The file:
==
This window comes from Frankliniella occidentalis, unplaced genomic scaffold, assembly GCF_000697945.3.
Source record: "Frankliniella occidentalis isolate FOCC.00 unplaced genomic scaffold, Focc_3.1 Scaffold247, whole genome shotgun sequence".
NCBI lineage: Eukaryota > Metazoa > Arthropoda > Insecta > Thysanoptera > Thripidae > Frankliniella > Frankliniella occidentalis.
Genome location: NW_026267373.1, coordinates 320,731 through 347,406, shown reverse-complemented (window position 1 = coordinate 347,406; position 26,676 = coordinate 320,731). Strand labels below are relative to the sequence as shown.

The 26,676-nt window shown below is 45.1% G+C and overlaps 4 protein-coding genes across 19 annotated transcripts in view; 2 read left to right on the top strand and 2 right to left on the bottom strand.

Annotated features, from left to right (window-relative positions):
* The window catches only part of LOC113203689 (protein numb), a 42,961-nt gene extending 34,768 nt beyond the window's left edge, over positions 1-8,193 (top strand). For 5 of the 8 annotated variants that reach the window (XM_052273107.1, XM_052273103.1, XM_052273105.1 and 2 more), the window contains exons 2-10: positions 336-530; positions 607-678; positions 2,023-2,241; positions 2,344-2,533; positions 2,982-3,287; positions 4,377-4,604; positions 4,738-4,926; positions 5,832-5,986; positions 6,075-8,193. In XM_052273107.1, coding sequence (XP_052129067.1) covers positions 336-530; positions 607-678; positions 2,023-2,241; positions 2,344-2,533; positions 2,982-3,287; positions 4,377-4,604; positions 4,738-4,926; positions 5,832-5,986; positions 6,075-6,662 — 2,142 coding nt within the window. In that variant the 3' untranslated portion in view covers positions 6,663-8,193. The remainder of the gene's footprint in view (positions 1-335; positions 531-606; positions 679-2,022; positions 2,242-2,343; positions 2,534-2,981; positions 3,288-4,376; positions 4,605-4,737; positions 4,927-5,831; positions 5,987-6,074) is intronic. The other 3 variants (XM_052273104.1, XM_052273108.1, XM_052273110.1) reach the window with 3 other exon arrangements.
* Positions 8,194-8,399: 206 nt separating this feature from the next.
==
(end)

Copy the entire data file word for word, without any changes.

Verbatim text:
This window comes from Frankliniella occidentalis, unplaced genomic scaffold, assembly GCF_000697945.3.
Source record: "Frankliniella occidentalis isolate FOCC.00 unplaced genomic scaffold, Focc_3.1 Scaffold247, whole genome shotgun sequence".
NCBI lineage: Eukaryota > Metazoa > Arthropoda > Insecta > Thysanoptera > Thripidae > Frankliniella > Frankliniella occidentalis.
Genome location: NW_026267373.1, coordinates 320,731 through 347,406, shown reverse-complemented (window position 1 = coordinate 347,406; position 26,676 = coordinate 320,731). Strand labels below are relative to the sequence as shown.

The 26,676-nt window shown below is 45.1% G+C and overlaps 4 protein-coding genes across 19 annotated transcripts in view; 2 read left to right on the top strand and 2 right to left on the bottom strand.

Annotated features, from left to right (window-relative positions):
* The window catches only part of LOC113203689 (protein numb), a 42,961-nt gene extending 34,768 nt beyond the window's left edge, over positions 1-8,193 (top strand). For 5 of the 8 annotated variants that reach the window (XM_052273107.1, XM_052273103.1, XM_052273105.1 and 2 more), the window contains exons 2-10: positions 336-530; positions 607-678; positions 2,023-2,241; positions 2,344-2,533; positions 2,982-3,287; positions 4,377-4,604; positions 4,738-4,926; positions 5,832-5,986; positions 6,075-8,193. In XM_052273107.1, coding sequence (XP_052129067.1) covers positions 336-530; positions 607-678; positions 2,023-2,241; positions 2,344-2,533; positions 2,982-3,287; positions 4,377-4,604; positions 4,738-4,926; positions 5,832-5,986; positions 6,075-6,662 — 2,142 coding nt within the window. In that variant the 3' untranslated portion in view covers positions 6,663-8,193. The remainder of the gene's footprint in view (positions 1-335; positions 531-606; positions 679-2,022; positions 2,242-2,343; positions 2,534-2,981; positions 3,288-4,376; positions 4,605-4,737; positions 4,927-5,831; positions 5,987-6,074) is intronic. The other 3 variants (XM_052273104.1, XM_052273108.1, XM_052273110.1) reach the window with 3 other exon arrangements.
* Positions 8,194-8,399: 206 nt separating this feature from the next.